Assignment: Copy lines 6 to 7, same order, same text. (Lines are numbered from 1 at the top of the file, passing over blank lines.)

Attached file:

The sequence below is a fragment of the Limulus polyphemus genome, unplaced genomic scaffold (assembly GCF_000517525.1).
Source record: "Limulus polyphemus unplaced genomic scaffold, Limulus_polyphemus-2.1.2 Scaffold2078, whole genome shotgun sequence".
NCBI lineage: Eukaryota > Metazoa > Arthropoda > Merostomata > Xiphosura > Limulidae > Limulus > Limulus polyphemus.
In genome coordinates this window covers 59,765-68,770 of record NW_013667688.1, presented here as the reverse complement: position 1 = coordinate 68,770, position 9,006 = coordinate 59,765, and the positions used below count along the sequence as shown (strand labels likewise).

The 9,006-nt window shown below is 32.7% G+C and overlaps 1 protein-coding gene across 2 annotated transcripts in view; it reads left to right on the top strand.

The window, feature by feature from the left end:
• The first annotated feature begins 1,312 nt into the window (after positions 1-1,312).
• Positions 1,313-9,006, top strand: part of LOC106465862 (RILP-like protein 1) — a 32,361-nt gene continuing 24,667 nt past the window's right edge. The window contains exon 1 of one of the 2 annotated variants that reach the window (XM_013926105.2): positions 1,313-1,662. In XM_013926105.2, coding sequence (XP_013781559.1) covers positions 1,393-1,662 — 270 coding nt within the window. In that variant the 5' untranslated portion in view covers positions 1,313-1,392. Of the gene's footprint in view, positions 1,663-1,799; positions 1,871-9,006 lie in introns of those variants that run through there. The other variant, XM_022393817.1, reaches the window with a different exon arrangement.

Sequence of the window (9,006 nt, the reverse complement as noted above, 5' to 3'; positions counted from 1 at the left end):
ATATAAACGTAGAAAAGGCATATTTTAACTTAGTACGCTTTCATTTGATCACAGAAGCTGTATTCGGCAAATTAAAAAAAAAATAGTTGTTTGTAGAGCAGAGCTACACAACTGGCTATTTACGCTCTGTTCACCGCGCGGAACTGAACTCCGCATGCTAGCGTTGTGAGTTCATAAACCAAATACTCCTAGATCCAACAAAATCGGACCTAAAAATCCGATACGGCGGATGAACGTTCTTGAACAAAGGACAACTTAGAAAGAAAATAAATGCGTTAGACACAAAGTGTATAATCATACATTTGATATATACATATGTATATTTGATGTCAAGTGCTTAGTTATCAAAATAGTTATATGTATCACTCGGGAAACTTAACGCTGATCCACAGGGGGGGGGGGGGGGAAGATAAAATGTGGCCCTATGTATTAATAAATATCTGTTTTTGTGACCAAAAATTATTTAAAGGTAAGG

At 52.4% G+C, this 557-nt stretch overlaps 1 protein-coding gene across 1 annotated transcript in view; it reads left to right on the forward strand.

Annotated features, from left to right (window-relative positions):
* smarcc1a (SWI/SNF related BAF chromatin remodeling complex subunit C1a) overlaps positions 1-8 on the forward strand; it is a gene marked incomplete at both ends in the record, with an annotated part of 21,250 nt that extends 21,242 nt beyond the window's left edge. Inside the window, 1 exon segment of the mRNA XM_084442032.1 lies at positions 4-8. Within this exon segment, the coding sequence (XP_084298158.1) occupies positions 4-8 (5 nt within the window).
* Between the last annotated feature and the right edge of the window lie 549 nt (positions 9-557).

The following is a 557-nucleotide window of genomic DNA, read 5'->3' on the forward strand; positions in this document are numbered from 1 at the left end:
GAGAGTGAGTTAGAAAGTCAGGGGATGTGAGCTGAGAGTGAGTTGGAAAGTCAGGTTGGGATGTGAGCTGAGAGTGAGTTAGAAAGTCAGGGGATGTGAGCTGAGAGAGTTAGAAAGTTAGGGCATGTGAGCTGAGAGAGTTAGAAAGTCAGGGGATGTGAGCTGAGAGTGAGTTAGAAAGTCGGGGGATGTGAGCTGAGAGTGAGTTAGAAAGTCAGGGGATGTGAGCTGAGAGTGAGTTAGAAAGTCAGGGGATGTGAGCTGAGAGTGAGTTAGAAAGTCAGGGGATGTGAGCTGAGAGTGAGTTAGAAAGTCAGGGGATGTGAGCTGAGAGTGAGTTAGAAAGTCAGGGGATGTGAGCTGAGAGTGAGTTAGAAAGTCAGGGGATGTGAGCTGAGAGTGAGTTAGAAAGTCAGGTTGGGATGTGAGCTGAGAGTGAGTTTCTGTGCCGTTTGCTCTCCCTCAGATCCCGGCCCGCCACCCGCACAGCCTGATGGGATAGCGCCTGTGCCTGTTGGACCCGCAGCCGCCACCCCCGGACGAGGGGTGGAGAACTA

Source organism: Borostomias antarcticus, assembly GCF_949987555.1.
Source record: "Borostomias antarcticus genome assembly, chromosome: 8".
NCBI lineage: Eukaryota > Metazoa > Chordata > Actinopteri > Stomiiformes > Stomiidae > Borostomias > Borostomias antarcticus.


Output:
The window, feature by feature from the left end:
• The first annotated feature begins 1,312 nt into the window (after positions 1-1,312).